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Green Economy

Taco Bell Wants to Recycle Your Old Fire Sauce Packets

Taco Bell has set aside millions of dollars to make sure those little Mild, Hot, and Fire (and, sometimes, Diablo) sauce packets you get with your takeout order don’t end up in landfills.

Yup, that’s the headline, and it does a pretty good job of letting you know that Taco Bell has set aside millions of dollars to make sure those little Mild, Hot, and Fire (and, sometimes, Diablo) sauce packets you get with your takeout order don’t end up in landfills. And, to be fair, I laughed, too — until I learned that some 8 million pounds of the things end up in landfills every year.

8 million is a lot, and there’s no question that taking 8 million pounds of environmentally damaging plastic out of landfills is an admirable goal, so let’s talk about it. Taco Bell initially ran a pilot program to test the feasibility of a recycling program back in April, in partnership with recycling specialists at TerraCycle.

It works like this: Taco Bell customers sign up for a TerraCycle account and receive a recyclable box to toss empty sauce packets into after use. Once the box is full, customers can print a free shipping label and send the box to a facility that will clean, disinfect, re-fill, and re-use the sauce packets, good as new.  The company says it’s using the mail-in service because the majority of its meals are eaten out-of-restaurant.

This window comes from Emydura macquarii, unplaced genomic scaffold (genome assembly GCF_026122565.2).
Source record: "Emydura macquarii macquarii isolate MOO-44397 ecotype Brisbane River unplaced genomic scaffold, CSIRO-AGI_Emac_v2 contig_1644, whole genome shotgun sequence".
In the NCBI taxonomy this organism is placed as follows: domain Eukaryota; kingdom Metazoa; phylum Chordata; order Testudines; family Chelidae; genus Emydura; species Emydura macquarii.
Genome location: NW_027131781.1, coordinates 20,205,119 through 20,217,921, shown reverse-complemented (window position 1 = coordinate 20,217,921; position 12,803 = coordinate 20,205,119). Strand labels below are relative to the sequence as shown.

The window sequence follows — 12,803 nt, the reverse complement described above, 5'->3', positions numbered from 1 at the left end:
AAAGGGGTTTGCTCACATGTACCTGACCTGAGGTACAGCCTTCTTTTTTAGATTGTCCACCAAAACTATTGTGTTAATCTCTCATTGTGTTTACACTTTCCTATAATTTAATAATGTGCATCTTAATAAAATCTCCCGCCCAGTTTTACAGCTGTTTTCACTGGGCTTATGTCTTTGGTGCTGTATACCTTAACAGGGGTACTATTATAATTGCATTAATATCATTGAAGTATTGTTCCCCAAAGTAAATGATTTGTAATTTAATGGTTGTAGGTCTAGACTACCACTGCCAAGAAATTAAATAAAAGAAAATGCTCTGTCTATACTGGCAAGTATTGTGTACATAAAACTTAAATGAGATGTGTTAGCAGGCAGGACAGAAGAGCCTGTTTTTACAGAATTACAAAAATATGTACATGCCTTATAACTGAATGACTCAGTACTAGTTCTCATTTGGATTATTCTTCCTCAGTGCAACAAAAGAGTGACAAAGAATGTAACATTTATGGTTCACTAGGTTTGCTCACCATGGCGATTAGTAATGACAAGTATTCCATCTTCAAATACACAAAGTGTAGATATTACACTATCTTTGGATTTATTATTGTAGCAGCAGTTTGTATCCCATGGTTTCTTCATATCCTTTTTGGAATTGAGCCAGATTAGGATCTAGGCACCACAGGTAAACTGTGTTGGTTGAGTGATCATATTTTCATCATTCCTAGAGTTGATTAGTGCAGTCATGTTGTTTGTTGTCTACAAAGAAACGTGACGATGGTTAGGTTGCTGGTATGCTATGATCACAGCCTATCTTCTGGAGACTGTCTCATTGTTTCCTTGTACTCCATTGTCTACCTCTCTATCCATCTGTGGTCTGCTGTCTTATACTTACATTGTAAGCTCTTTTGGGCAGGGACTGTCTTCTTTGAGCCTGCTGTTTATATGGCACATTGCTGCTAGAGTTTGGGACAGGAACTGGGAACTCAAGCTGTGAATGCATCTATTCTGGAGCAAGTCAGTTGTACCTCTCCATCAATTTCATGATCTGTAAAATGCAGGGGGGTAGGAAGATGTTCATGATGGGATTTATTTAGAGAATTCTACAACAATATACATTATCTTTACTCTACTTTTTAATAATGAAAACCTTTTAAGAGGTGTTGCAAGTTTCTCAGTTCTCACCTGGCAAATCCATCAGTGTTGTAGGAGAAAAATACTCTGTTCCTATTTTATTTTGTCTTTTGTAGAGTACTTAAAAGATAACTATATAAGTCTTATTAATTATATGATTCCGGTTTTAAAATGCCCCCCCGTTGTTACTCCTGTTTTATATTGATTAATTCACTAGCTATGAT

For my part, I think this is a worthwhile goal that makes sense for offices, dorms, and other frequent fast-food customer areas where you might see three or four fast food bags in the trash at the end of each work day. Those places already have regular mail service, too, so there’s a minimal addition to the overall carbon footprint to ship these back and forth, and that is significantly outweighed by the benefit of not launching 4000 tons of trash into landfills (at best).

Taco Bell will begin promoting the new recycling program with signage and QR labels in various parts of its 7000 location stores, saying that the TerraCycle program is “the first step, not the last step” in the company becoming a sustainable global brand.

As one of the few places that enabled me to become a fat vegetarian over the last few decades (mmmm … nachos), I have a bit of a soft spot for Taco Bell. And, even though it’s been a while since my last visit, I can’t help but hope this goes well for them. And, you know, the planet. What do you guys think? Is this just the latest example of a company applying a thin coat of greenwash to its fences, or is this a genuine first step towards a greener Taco Bell? Let us know, in the comments.

Source | Images:  Taco Bell, via CNN.

 
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I've been involved in motorsports and tuning since 1997, and have been a part of the Important Media Network since 2008. You can find me here, working on my Volvo fansite, riding a motorcycle around Chicago, or chasing my kids around Oak Park.

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